Last week I had to have a cavity filled, and it was so not fun. I haven’t had a cavity since I was a kid, but apparently they are coming back to haunt me. Our dentist is great, and it didn’t hurt at all, but I was told to eat only soft foods for a couple of days. Since I went in thinking I was just going to have a regular cleaning, I found myself making do with what I had on hand during a busy week. There was a lot of oatmeal and a lot of yogurt going on, and also: soups. Soup is not exactly what you want to be eating during the hot summer months, but this is one is so delicious that it more than made up for it.
This soup comes with a story too, one that goes back several years, to when Eric and I were driving through the desert on the way home from his scientific balloon campaign in New Mexico. It was just the two of us, a truck full of scientific equipment, and mile after mile after mile of Interstate 40. We stopped in the little town of Winslow, Arizona for lunch, and Eric suggested a place called The Turquoise Room that he’d found listed in our GPS. When we stumbled in, we just could not believe our eyes. The restaurant is inside La Posada, a gorgeous old railroad resort that has been very lovingly and meticulously restored. After days of empty deserts, we seriously felt like we were walking into an oasis.
The Turquoise Room carries on the tradition of Fred Harvey, who ran the superb dining cars and restaurants in and along the Atchison, Topeka and Santa Fe Railroad, stretching from Kansas all the way out to California (this recent book chronicles the development of his empire–a great read!). I had never heard of it, but I became obsessed with it, and the famous Harvey Girls, who came from all over the country to serve in the kitchens and dining rooms (there is even a Judy Garland musical based on them!). In the late nineteenth and early twentieth century, it was one of few solid employment opportunities available to women, and I have loved reading some of their stories. I didn’t know any of that yet when we stopped for lunch, but I quickly fell in love. The first thing we ordered was their signature soup, a mixture of black bean and sweet corn soups. It was amazing. Here I am three years ago, loving it. (Look at all the links in this paragraph! I am totally in railroad geekery mode).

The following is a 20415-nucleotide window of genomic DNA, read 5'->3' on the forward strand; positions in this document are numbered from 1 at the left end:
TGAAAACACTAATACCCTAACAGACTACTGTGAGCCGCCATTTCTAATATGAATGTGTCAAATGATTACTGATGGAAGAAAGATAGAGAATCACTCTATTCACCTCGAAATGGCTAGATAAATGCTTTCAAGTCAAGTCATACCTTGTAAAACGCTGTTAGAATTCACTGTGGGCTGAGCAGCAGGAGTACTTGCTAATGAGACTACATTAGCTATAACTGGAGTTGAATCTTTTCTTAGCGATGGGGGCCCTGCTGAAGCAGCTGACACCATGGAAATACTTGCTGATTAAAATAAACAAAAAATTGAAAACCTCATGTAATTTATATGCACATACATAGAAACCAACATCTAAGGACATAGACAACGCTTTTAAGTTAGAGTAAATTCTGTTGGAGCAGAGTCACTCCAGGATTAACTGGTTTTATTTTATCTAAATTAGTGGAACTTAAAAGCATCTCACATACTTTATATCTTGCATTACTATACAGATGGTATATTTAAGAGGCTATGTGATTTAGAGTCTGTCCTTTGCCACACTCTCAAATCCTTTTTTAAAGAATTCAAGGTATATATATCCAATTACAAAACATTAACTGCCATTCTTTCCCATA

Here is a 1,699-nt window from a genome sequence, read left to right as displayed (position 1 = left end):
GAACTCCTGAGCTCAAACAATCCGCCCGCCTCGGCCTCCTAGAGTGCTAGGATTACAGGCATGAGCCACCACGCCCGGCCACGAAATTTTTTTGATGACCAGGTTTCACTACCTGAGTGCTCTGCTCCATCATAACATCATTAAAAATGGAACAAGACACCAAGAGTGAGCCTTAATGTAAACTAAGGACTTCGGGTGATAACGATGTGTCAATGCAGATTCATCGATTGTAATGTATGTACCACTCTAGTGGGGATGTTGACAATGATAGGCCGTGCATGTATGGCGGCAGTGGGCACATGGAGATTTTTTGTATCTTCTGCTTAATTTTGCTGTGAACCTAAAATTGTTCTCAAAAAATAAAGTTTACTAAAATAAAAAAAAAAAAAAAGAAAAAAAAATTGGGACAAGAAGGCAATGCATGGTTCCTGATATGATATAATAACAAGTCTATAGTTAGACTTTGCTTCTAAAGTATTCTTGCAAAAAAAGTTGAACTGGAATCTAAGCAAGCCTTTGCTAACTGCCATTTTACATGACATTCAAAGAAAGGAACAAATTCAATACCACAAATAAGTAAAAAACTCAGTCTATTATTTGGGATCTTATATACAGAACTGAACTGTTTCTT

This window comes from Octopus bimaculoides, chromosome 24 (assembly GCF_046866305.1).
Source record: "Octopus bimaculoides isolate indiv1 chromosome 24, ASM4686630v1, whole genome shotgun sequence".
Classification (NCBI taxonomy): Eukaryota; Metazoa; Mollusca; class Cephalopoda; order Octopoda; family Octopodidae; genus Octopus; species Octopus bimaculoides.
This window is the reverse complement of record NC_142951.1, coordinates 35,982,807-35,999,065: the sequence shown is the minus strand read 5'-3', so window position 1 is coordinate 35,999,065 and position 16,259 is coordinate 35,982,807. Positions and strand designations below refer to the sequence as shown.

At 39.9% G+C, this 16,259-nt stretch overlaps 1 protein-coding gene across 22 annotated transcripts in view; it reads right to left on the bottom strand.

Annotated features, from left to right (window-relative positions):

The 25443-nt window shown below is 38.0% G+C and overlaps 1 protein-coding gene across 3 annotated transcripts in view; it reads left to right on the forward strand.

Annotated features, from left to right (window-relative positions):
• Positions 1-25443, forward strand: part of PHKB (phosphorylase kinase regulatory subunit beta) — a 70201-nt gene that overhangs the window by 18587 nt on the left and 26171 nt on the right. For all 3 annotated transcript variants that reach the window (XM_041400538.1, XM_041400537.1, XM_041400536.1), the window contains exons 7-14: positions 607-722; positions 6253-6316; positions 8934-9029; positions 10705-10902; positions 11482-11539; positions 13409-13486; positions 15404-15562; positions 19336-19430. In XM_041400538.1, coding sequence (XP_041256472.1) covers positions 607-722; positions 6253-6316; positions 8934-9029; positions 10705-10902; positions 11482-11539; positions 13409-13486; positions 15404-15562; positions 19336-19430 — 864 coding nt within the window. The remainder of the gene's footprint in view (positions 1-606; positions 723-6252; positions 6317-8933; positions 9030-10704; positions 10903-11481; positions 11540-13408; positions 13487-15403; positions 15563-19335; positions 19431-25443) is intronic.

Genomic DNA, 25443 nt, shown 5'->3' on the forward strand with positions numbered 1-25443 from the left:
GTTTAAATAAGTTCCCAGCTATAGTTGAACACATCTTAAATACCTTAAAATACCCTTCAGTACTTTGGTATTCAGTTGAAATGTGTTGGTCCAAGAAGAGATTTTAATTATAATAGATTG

But, to return to the soup at hand–this soup is one half of that majestic one. After a few days of split peas, the idea dawned on me, and I was so happy that I’d given Eric The Turquoise Room Cookbook for our two-year anniversary. It is a gorgeous book, full of incredible recipes and the history of La Posada. The cuisine is really focused on native and local foods, and those foods just happen to be local in our branch of the desert here in LA. Perfect.
This soup cooks up quickly, and then all that’s left to do is puree it in the blender. It is so, so richly flavorful, and it was absolutely the best thing about having a cavity. But I am sure it will have a permanent place in our dinner repertoire now, cavity or no.
Creamy Black Bean Soup
Adapted from The Turquoise Room
1 lb dried black beans (if using canned, about 4 cans plus liquid)
1/2 Tbsp mild chili powder
1 tsp cumin
1/2 tsp oregano
1/2 tsp marjoram
1/2 tsp coriander
1/2 tsp chipotle pepper
1/4 tsp pepper
1 small bay leaf
1/2 c diced white onion
1 tsp salt
1 Tbsp minced garlic
2 Tbsp olive oil or butter
1 quart water
-Cook the beans in 1 quart of water with a splash of olive oil in a pressure cooker for about 25 minutes. (Alternatively, soak the beans overnight and cook for 1 and 1/2 hours on the stovetop, until tender).
-Pour the beans and remaining water into a large pot and add the remaining ingredients. Simmer for 10-15 minutes.
-Remove the bay leaf and puree the soup in a blender. You can add water to reach the desired consistency if you like. That’s it!